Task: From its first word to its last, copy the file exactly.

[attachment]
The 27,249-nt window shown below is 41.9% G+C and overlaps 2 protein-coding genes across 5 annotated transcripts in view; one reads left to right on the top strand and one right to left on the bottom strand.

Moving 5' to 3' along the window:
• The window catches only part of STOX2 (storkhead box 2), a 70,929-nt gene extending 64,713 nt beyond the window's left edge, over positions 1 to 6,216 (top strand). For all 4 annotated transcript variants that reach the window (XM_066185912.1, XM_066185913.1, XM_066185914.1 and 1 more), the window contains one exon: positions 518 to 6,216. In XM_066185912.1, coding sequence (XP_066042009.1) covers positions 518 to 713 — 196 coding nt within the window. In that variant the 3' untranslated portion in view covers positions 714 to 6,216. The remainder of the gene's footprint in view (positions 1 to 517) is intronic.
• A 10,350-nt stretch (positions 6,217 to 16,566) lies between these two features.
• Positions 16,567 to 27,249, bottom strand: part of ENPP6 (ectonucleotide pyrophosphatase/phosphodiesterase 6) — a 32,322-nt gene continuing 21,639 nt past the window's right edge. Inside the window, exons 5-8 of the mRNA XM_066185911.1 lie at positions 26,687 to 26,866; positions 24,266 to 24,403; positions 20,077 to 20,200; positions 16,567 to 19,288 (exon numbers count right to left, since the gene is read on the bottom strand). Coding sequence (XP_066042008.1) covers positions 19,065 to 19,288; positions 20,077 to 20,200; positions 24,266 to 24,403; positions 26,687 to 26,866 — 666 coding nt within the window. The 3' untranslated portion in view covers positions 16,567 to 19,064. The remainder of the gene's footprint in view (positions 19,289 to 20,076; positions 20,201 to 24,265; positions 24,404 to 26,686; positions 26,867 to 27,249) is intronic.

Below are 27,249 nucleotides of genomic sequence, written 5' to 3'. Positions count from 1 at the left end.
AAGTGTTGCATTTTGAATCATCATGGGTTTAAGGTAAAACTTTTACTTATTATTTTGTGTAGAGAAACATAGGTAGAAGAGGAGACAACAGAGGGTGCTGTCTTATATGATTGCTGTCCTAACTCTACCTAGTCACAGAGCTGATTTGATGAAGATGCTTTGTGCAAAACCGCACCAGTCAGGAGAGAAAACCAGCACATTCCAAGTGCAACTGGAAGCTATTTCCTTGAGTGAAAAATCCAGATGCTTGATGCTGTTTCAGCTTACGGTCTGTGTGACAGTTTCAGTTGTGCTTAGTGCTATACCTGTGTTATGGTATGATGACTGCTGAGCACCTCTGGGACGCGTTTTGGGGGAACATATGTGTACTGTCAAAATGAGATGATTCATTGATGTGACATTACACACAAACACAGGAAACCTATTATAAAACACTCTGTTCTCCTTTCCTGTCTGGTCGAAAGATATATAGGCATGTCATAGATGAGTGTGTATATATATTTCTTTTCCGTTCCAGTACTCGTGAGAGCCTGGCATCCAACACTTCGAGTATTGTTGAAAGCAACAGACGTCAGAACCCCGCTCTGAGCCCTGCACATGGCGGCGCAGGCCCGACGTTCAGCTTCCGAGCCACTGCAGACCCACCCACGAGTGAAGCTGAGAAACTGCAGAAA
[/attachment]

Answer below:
The 27,249-nt window shown below is 41.9% G+C and overlaps 2 protein-coding genes across 5 annotated transcripts in view; one reads left to right on the top strand and one right to left on the bottom strand.

Moving 5' to 3' along the window:
• The window catches only part of STOX2 (storkhead box 2), a 70,929-nt gene extending 64,713 nt beyond the window's left edge, over positions 1 to 6,216 (top strand). For all 4 annotated transcript variants that reach the window (XM_066185912.1, XM_066185913.1, XM_066185914.1 and 1 more), the window contains one exon: positions 518 to 6,216. In XM_066185912.1, coding sequence (XP_066042009.1) covers positions 518 to 713 — 196 coding nt within the window. In that variant the 3' untranslated portion in view covers positions 714 to 6,216. The remainder of the gene's footprint in view (positions 1 to 517) is intronic.
• A 10,350-nt stretch (positions 6,217 to 16,566) lies between these two features.
• Positions 16,567 to 27,249, bottom strand: part of ENPP6 (ectonucleotide pyrophosphatase/phosphodiesterase 6) — a 32,322-nt gene continuing 21,639 nt past the window's right edge. Inside the window, exons 5-8 of the mRNA XM_066185911.1 lie at positions 26,687 to 26,866; positions 24,266 to 24,403; positions 20,077 to 20,200; positions 16,567 to 19,288 (exon numbers count right to left, since the gene is read on the bottom strand). Coding sequence (XP_066042008.1) covers positions 19,065 to 19,288; positions 20,077 to 20,200; positions 24,266 to 24,403; positions 26,687 to 26,866 — 666 coding nt within the window. The 3' untranslated portion in view covers positions 16,567 to 19,064. The remainder of the gene's footprint in view (positions 19,289 to 20,076; positions 20,201 to 24,265; positions 24,404 to 26,686; positions 26,867 to 27,249) is intronic.

Below are 27,249 nucleotides of genomic sequence, written 5' to 3'. Positions count from 1 at the left end.
AAGTGTTGCATTTTGAATCATCATGGGTTTAAGGTAAAACTTTTACTTATTATTTTGTGTAGAGAAACATAGGTAGAAGAGGAGACAACAGAGGGTGCTGTCTTATATGATTGCTGTCCTAACTCTACCTAGTCACAGAGCTGATTTGATGAAGATGCTTTGTGCAAAACCGCACCAGTCAGGAGAGAAAACCAGCACATTCCAAGTGCAACTGGAAGCTATTTCCTTGAGTGAAAAATCCAGATGCTTGATGCTGTTTCAGCTTACGGTCTGTGTGACAGTTTCAGTTGTGCTTAGTGCTATACCTGTGTTATGGTATGATGACTGCTGAGCACCTCTGGGACGCGTTTTGGGGGAACATATGTGTACTGTCAAAATGAGATGATTCATTGATGTGACATTACACACAAACACAGGAAACCTATTATAAAACACTCTGTTCTCCTTTCCTGTCTGGTCGAAAGATATATAGGCATGTCATAGATGAGTGTGTATATATATTTCTTTTCCGTTCCAGTACTCGTGAGAGCCTGGCATCCAACACTTCGAGTATTGTTGAAAGCAACAGACGTCAGAACCCCGCTCTGAGCCCTGCACATGGCGGCGCAGGCCCGACGTTCAGCTTCCGAGCCACTGCAGACCCACCCACGAGTGAAGCTGAGAAACTGCAGAAA